In the Great Litany, prayed by many on the first Sunday in Lent each year, we ask God to deliver us from dying “suddenly and unprepared.” And while our culture seems to value a quick and painless death, the church understands the grace and the opportunity made possible by a prolonged dying process. Tortuous as slow decline and diminishment can be, it can allow for a faithful preparation — reconciliation with friends and family, a time to express fears and to be offered healing, a time to get financial and legal affairs in order, a time to celebrate the life given. Much of this is to be done by the person who is dying and by the closest members of their family, when possible. But the church can help. Indeed, sometimes the church can take the lead.
Tom told me of his cancer diagnosis on a beautiful sunny afternoon over a cup of coffee and a sinfully delicious cookie. If he went with the chemo, his doctor had told him, he’d maybe have six months to live.
Tom had been a founding member of the Advocate. He was our first senior warden, and our seventh. He was a steady presence in our rocky first decade. The congregation reeled at his diagnosis. And we wanted to honor him before he died.
This month we offer five resources on transformative stewardship. Please share this digest with new members of your vestry and extend an invitation to subscribe to ECF Vital Practices to receive Vestry Papers and the monthly digest.
1. Do you hear ‘stewardship’ and think ‘fall pledge drive’? In Transformative Stewardship Calendars, Chris Harris presents different ways to bring stewardship into your parishioners’ lives through the church calendar year.
In my role as a capital campaign consultant for the Episcopal Church Foundation, it’s not unusual to hear Vestry leaders hoping for grants to help pay for building improvement projects because…
“We serve our city in unique ways.”
“Our building is historically significant.”
“Our feeding ministry serves the broader community.”
Yes, but, in the world of grant-giving, the stark reality is that your congregation may not be all that special. When you identify a granting organization that will allow a church to apply (many don’t), expect the competition to be steep from established not-for-profit organizations. Agencies that provide food, clothing, health care, or other services as their main mission have honed their compelling “case statements.” A church that serves a community meal once a week or a free clinic once a month may be deemed to have a weaker case.
This article is also available in English here. Este artículo está disponible en ingles aquí.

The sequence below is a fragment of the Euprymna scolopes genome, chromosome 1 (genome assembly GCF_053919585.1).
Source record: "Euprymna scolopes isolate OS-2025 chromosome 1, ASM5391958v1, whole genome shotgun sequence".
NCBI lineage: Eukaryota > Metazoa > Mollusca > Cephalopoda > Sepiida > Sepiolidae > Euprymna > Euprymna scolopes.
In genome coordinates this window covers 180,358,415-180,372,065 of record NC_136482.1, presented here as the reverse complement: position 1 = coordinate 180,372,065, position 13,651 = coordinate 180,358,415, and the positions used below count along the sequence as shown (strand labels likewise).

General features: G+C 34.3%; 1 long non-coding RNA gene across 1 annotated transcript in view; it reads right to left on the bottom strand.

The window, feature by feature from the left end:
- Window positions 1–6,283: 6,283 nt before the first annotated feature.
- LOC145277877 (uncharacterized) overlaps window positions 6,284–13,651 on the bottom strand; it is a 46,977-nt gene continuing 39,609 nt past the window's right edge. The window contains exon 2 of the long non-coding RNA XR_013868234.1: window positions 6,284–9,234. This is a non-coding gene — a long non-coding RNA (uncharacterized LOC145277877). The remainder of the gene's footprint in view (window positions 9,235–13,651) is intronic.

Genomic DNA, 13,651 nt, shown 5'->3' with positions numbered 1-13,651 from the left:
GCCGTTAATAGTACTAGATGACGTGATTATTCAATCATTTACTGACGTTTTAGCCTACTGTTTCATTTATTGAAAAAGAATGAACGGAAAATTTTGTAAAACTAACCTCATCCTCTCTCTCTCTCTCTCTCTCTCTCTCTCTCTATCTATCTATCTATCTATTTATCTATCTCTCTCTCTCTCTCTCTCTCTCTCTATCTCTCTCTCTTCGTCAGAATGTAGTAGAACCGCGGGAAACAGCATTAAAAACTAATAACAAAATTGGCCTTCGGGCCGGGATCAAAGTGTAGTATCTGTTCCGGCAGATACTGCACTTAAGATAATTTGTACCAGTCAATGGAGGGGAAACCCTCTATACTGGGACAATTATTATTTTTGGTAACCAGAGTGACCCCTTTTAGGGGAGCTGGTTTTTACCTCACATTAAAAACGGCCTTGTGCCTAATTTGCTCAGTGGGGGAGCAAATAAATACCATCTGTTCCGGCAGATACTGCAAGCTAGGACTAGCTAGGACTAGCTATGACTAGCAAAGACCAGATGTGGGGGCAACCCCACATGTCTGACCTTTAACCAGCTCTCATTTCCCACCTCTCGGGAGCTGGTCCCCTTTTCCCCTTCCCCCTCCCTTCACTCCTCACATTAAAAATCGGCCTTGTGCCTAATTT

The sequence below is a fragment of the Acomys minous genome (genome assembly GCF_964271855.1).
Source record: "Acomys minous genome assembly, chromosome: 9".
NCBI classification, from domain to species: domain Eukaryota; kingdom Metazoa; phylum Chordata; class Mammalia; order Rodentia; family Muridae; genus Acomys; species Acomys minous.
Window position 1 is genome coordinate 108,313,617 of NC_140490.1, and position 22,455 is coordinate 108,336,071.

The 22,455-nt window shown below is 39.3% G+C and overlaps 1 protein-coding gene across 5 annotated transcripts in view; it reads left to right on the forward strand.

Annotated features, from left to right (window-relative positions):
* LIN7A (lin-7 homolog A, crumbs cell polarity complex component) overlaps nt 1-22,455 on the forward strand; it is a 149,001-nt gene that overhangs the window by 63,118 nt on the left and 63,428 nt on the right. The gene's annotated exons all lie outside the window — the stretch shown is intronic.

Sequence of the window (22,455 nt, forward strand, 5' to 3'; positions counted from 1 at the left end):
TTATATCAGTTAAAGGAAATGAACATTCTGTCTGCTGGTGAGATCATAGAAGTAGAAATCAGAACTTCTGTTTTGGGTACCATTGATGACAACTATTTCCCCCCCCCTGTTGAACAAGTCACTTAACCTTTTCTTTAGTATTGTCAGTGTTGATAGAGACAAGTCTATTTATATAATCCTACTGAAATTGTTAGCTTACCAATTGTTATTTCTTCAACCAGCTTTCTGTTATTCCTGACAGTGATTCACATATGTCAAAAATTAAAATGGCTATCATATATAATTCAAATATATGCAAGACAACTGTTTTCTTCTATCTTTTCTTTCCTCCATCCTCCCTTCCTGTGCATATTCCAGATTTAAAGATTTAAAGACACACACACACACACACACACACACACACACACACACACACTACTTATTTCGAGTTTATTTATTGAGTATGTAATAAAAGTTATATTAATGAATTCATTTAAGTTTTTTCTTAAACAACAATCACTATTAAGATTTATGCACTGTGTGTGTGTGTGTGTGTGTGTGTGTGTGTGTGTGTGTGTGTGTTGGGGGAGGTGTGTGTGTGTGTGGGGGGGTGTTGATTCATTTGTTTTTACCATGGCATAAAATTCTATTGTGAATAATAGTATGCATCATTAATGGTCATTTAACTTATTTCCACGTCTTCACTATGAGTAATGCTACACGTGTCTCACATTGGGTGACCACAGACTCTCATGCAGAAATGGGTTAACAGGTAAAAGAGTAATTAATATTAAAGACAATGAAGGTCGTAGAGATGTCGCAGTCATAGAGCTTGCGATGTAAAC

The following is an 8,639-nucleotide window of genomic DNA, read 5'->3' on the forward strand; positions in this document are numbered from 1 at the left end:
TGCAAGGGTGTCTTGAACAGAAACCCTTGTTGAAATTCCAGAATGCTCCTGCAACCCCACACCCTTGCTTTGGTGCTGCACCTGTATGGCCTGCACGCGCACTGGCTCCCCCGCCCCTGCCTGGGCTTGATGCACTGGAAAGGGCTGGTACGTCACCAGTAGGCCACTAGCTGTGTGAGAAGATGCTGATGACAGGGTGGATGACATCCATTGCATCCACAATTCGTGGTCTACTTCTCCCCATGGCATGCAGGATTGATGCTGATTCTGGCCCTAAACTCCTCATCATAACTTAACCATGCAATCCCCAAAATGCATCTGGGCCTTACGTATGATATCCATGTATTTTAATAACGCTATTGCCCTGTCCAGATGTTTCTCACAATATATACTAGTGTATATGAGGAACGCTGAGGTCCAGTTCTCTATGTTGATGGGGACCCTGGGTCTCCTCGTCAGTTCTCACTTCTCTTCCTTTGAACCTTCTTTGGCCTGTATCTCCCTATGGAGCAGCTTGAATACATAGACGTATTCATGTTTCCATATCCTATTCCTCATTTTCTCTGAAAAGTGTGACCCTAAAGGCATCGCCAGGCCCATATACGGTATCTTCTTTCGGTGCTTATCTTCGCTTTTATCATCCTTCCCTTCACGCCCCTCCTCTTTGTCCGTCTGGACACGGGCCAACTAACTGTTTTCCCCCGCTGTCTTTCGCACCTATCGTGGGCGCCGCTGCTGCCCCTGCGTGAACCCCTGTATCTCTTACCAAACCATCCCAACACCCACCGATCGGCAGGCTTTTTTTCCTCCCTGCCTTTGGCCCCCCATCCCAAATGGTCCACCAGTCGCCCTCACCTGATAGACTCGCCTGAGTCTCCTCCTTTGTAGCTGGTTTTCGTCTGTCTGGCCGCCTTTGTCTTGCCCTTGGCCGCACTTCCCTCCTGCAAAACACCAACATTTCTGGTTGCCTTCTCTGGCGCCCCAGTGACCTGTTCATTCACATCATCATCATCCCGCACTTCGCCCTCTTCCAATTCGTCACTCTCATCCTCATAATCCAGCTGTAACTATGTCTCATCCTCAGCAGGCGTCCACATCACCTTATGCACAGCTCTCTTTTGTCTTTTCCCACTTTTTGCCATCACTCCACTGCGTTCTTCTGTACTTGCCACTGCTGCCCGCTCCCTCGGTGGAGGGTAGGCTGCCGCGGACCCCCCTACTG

Hablar de crecimiento espiritual no es una tarea fácil. Es un tema que se puede mirar desde un sin número de perspectivas porque lo que funciona para una persona, no necesariamente funciona para la otra. Sin embargo, todos podemos estar de acuerdo en que queremos crecer espiritualmente; tener una vida espiritual más rica y profunda. Lo difícil es descubrir cómo lograr ese tan deseado crecimiento. Especialmente si somos parte de algún grupo minoritario.
Si eres miembro de la comunidad LGBTQI+, una minoría racial o de género, sabes de lo que hablo. No es fácil crecer cuando se está tratando de sobrevivir y cuando además, estás buscando cómo sanar las heridas que muchas veces nos ha causado la religión y/o alguna iglesia.
Talking about spiritual growth is not an easy task. It is a topic that can be viewed from a number of perspectives because what works for one person does not necessarily work for another. However, we can all agree that we want to grow spiritually; have a richer and deeper spiritual life. The hard part is discovering how to achieve that much-desired growth. Especially if we are part of a minority group.
If you are a member of the LGBTQI+ community, a racial or gender minority, you know what I'm talking about. It is not easy to grow when you are trying to survive and when you are also trying to heal the wounds that were caused by religion or a church.
In my opinion, the first thing is to stop justifying our existence before those who deny our humanity. The Bible has been used to oppress women, the LGBTQI+ community and those of us who are not white. Putting ourselves on an equal footing is very exhausting. The best thing is to rest in the love of God, being sure that God loves us just as we are and created us as God’s sons and daughters.